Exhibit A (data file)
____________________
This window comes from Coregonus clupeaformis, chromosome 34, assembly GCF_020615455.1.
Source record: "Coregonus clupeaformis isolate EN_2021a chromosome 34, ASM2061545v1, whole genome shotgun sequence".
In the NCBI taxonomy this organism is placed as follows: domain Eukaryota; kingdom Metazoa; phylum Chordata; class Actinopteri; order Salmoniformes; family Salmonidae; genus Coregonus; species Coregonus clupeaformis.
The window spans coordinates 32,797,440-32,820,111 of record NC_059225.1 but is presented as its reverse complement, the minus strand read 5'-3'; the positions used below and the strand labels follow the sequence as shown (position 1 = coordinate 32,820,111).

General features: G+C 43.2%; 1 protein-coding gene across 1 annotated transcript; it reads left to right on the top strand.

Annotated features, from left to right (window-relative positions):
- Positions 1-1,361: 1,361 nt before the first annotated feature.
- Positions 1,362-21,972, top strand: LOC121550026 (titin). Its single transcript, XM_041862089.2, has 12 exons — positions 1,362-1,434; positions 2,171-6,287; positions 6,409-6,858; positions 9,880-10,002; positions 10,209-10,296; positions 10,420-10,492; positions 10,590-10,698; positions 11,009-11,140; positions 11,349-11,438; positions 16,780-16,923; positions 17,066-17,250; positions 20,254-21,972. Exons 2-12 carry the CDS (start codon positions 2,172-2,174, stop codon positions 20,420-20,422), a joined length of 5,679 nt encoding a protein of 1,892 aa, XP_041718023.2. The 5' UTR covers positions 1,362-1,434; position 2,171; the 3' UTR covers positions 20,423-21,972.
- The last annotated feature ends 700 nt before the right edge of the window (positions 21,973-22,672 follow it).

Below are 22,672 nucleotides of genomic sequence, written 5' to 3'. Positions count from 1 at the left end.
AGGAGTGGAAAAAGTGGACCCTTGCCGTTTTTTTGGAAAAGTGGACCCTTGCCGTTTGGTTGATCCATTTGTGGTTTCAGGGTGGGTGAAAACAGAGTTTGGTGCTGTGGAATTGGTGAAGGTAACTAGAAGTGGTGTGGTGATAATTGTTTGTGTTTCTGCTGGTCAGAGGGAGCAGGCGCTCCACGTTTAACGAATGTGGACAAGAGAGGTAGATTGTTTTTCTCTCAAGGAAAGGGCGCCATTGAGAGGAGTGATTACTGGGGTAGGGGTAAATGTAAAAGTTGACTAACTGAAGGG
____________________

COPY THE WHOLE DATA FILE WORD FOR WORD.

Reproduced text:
This window comes from Coregonus clupeaformis, chromosome 34, assembly GCF_020615455.1.
Source record: "Coregonus clupeaformis isolate EN_2021a chromosome 34, ASM2061545v1, whole genome shotgun sequence".
In the NCBI taxonomy this organism is placed as follows: domain Eukaryota; kingdom Metazoa; phylum Chordata; class Actinopteri; order Salmoniformes; family Salmonidae; genus Coregonus; species Coregonus clupeaformis.
The window spans coordinates 32,797,440-32,820,111 of record NC_059225.1 but is presented as its reverse complement, the minus strand read 5'-3'; the positions used below and the strand labels follow the sequence as shown (position 1 = coordinate 32,820,111).

General features: G+C 43.2%; 1 protein-coding gene across 1 annotated transcript; it reads left to right on the top strand.

Annotated features, from left to right (window-relative positions):
- Positions 1-1,361: 1,361 nt before the first annotated feature.
- Positions 1,362-21,972, top strand: LOC121550026 (titin). Its single transcript, XM_041862089.2, has 12 exons — positions 1,362-1,434; positions 2,171-6,287; positions 6,409-6,858; positions 9,880-10,002; positions 10,209-10,296; positions 10,420-10,492; positions 10,590-10,698; positions 11,009-11,140; positions 11,349-11,438; positions 16,780-16,923; positions 17,066-17,250; positions 20,254-21,972. Exons 2-12 carry the CDS (start codon positions 2,172-2,174, stop codon positions 20,420-20,422), a joined length of 5,679 nt encoding a protein of 1,892 aa, XP_041718023.2. The 5' UTR covers positions 1,362-1,434; position 2,171; the 3' UTR covers positions 20,423-21,972.
- The last annotated feature ends 700 nt before the right edge of the window (positions 21,973-22,672 follow it).

Below are 22,672 nucleotides of genomic sequence, written 5' to 3'. Positions count from 1 at the left end.
AGGAGTGGAAAAAGTGGACCCTTGCCGTTTTTTTGGAAAAGTGGACCCTTGCCGTTTGGTTGATCCATTTGTGGTTTCAGGGTGGGTGAAAACAGAGTTTGGTGCTGTGGAATTGGTGAAGGTAACTAGAAGTGGTGTGGTGATAATTGTTTGTGTTTCTGCTGGTCAGAGGGAGCAGGCGCTCCACGTTTAACGAATGTGGACAAGAGAGGTAGATTGTTTTTCTCTCAAGGAAAGGGCGCCATTGAGAGGAGTGATTACTGGGGTAGGGGTAAATGTAAAAGTTGACTAACTGAAGGG